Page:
Filipinos return to campus after 2.5yrs

Filipinos return to campus after 2.5yrs

Students gather outside an elementary school on the first day of classes in Quezon City, the Philippines, on Aug 22, after two-and-a-half years of online classes. BLOOMBERG
Students gather outside an elementary school on the first day of classes in Quezon City, the Philippines, on Aug 22, after two-and-a-half years of online classes. BLOOMBERG

Rediscovering face-to-face interaction and spontaneity. Navigating technology-related woes, and juggling remote and in-person classes. Facing sharp increases in living costs. Worrying if they missed out on quality education due to the Philippines' school closures during the Covid-19 pandemic, as graduation time nears.

These are a mix of Filipino students' experiences in the weeks since universities and colleges began reopening their campuses from Aug 22, 2.5 years after shutting their doors due to the pandemic in this country of more than 115 million people.

Millions of university students are back in class, whether in person, online or some mix of the two, in this Southeast Asian country that had among the longest school closures in the world.

The Philippines was also the last Asean country to reopen its schools, which had been fully closed from March 15, 2020 to Aug 22, data from the United Nations Educational, Scientific and Cultural Organization (Unesco) show.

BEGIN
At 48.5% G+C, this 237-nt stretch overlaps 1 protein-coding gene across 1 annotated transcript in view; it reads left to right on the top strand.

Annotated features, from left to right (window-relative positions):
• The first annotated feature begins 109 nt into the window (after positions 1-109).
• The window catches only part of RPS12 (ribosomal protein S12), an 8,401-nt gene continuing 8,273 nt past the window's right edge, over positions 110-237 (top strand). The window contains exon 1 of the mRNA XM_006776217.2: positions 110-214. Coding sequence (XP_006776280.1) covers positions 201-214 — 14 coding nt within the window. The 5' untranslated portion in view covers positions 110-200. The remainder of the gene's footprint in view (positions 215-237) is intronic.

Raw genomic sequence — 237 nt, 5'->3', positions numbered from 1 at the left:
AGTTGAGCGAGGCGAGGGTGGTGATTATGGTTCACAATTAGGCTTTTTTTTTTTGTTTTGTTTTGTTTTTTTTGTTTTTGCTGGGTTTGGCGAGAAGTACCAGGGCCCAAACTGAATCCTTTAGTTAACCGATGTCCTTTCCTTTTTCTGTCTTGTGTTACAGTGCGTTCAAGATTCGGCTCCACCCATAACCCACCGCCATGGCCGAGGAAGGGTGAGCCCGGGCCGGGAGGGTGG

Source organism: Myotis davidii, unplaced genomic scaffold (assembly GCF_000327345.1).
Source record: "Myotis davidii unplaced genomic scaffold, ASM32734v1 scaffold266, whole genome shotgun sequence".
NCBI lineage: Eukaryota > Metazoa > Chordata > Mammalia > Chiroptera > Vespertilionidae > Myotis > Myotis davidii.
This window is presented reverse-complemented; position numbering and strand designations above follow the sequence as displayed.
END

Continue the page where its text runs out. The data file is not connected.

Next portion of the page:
Students are excited to return to real classrooms, with mixed reactions.

Psychology major Aline Salillas, 22, is glad to be back on campus, its familiar classroom dynamics and interactions with friends at her school, Ateneo de Manila University in Quezon City.

Even the physical tiredness from travelling to and around campus is welcome to Ms Sallilas.

"At least, you're aware that you're tired," she shares.

"During online learning, you really need to set boundaries [between work/study and rest]. Although sometimes, you don't feel as if you're tired or not."

Angel Reyes, who is pursuing a degree in materials engineering, is not yet commuting regularly to the University of the Philippines, where classes started on Sept 5. This semester will remain mostly online, with some laboratory lessons and examinations in person.

"Sometimes, not being able to interact with good professors feels like such a loss," says 21-year-old Reyes.

"There was so much they could impart [to] me that I wasn't able to fully absorb, especially if they don't really record their class."

Ms Reyes is used to remote learning by now, finding technology to be friend -- and foe -- in a country where internet penetration is at 82% but is of poorer quality than several neighbouring countries.

It was an indispensable means of learning for students, but also a source of exhaustion and other distractions during classes.


While the Covid-19 situation has improved enough to allow a reopening of some campuses, the economic crisis that the pandemic ushered in is far from over. In fact, it has been exacerbated by rising living costs, in the wake of soaring fuel prices and global instability due to the war in Ukraine.